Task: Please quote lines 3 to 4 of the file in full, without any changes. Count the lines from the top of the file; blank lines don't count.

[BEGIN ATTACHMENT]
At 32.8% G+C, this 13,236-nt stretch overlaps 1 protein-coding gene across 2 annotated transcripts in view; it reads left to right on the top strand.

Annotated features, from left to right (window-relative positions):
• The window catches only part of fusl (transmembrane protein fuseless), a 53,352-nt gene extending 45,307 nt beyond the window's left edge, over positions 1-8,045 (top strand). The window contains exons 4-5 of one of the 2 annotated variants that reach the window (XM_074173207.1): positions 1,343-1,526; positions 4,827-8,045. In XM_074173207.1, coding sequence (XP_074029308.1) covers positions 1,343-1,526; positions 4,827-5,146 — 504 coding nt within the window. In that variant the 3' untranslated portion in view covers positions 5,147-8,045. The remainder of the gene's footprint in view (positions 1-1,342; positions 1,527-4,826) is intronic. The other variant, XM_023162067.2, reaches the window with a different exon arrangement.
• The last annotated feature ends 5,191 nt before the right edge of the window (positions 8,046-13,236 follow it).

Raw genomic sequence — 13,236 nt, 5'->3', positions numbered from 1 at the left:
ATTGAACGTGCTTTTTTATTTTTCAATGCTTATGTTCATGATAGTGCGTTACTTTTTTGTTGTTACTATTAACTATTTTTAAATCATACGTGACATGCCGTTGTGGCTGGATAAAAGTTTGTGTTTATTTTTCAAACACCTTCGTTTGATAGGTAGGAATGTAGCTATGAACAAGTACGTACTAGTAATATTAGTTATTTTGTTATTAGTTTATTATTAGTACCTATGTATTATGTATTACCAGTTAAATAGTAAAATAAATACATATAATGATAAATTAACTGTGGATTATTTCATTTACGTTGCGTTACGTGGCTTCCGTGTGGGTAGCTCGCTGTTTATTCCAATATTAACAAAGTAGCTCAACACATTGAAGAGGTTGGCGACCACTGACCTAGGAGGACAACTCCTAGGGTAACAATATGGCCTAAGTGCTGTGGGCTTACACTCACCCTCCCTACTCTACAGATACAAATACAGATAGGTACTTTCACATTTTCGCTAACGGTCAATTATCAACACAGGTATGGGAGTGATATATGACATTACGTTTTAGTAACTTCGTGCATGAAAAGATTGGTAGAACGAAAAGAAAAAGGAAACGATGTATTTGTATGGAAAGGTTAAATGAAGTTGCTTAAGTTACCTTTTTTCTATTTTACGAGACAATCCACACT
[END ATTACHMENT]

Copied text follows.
• The window catches only part of fusl (transmembrane protein fuseless), a 53,352-nt gene extending 45,307 nt beyond the window's left edge, over positions 1-8,045 (top strand). The window contains exons 4-5 of one of the 2 annotated variants that reach the window (XM_074173207.1): positions 1,343-1,526; positions 4,827-8,045. In XM_074173207.1, coding sequence (XP_074029308.1) covers positions 1,343-1,526; positions 4,827-5,146 — 504 coding nt within the window. In that variant the 3' untranslated portion in view covers positions 5,147-8,045. The remainder of the gene's footprint in view (positions 1-1,342; positions 1,527-4,826) is intronic. The other variant, XM_023162067.2, reaches the window with a different exon arrangement.
• The last annotated feature ends 5,191 nt before the right edge of the window (positions 8,046-13,236 follow it).